WHITE SULPHUR SPRINGS, W.Va - Rob "Duke" Erwin has been everywhere, but it's nowhere near the place he wants to be.
The 1999 graduate of South Charleston High School didn't play competitively as a teenager, but is tied for 17th after Wednesday's third round of the 94th State Amateur.
The 32-year-old Erwin - who has been in a rock band, helped build a house for a former NFL star and played four years of golf in the West Virginia Conference - has much bigger aspirations than earning a top 15 finish and an exemption into next year's Amateur.
Eventually, his career destination - and he's admittedly had some already - is to play for pay.
Despite being a considerable distance from his dream, the 2010 graduate of West Virginia State University and former Yellow Jacket player, might have finally found his calling.
"I started getting serious about golf when I was about 21 or 22," said Erwin, who moved to Florida after high school to live with his father and work building homes, including one for former NFL wide receiver Laveranues Coles. "We moved near a golf course in St. Augustine (The Golf Club at South Hampton). I got with a coach and he started helping me and in a couple years I went from a 15 handicap to a 5. So, I decided to go to college to see where it takes me."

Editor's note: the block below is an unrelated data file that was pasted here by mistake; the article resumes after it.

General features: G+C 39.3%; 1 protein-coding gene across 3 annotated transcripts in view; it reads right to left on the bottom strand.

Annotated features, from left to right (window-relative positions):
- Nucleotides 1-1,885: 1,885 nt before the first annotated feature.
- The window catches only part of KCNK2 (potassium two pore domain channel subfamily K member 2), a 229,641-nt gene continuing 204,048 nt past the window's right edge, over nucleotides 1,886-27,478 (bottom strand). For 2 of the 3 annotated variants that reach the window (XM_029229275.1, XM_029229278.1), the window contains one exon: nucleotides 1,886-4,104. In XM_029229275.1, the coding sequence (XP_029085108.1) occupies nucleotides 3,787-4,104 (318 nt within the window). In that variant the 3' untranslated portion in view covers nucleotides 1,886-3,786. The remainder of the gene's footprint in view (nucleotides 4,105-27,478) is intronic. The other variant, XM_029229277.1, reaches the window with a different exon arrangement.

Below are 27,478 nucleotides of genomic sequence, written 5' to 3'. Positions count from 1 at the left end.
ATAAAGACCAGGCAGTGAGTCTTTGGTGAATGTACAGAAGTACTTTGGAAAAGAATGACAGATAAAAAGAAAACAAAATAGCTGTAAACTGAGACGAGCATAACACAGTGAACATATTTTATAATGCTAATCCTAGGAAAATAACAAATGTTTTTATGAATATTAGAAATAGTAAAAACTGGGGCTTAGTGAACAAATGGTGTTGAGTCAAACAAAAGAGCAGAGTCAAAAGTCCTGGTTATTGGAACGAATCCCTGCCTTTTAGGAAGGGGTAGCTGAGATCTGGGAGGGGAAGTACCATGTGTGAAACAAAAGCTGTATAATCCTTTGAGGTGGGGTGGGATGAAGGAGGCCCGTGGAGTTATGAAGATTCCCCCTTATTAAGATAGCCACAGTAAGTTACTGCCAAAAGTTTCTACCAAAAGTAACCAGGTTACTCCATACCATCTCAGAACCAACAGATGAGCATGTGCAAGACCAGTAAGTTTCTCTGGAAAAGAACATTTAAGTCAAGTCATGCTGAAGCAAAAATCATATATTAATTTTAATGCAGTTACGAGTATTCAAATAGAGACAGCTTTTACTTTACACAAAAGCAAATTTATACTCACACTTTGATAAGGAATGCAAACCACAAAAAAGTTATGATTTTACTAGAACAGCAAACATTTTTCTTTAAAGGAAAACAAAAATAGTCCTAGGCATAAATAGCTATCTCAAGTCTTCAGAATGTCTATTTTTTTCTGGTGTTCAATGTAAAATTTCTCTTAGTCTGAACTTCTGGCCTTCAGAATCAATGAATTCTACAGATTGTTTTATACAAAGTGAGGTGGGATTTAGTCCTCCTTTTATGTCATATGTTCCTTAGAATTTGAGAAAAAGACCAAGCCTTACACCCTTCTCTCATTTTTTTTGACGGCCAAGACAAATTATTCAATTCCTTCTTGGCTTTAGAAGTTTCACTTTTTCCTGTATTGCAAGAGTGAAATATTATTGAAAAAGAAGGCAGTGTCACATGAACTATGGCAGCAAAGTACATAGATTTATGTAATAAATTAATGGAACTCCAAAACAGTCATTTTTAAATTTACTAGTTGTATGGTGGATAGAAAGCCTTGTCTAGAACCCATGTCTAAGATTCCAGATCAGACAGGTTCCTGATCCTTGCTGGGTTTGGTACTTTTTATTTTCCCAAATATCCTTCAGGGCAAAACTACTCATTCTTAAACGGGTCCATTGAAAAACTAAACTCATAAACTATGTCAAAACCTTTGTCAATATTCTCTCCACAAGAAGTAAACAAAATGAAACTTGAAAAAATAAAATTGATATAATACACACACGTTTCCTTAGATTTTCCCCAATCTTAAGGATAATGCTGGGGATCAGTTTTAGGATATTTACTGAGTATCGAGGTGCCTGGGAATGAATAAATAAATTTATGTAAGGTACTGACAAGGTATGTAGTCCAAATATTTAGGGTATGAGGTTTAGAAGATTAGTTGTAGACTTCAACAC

He determined that building houses was too stressful and his future making money in a rock band came into question.
Erwin played bass guitar in "Happy Hour," a rock band that toured the Sunshine State.
When producers "ripped the band apart," splintering its members, Erwin came to another conclusion.
"When we broke up I realized I'm at the mercy of these other people," said Erwin, whose musical background comes from his mother Kristi Wick - 1975 Miss West Virginia and a professional singer - and his father, who plays guitar professionally. Erwin himself played in the West Virginia Youth Orchestra.
Erwin returned to West Virginia and was offered a scholarship to play for then State Coach Dave Wentz - the Big Bend Golf Course pro. Despite Wentz's insistence that Erwin could be the best golfer in the WVC, Erwin didn't take the game seriously enough.
"The last three years it dawned on me that I didn't have any more tournaments to play so I needed to find something to keep me going," he said.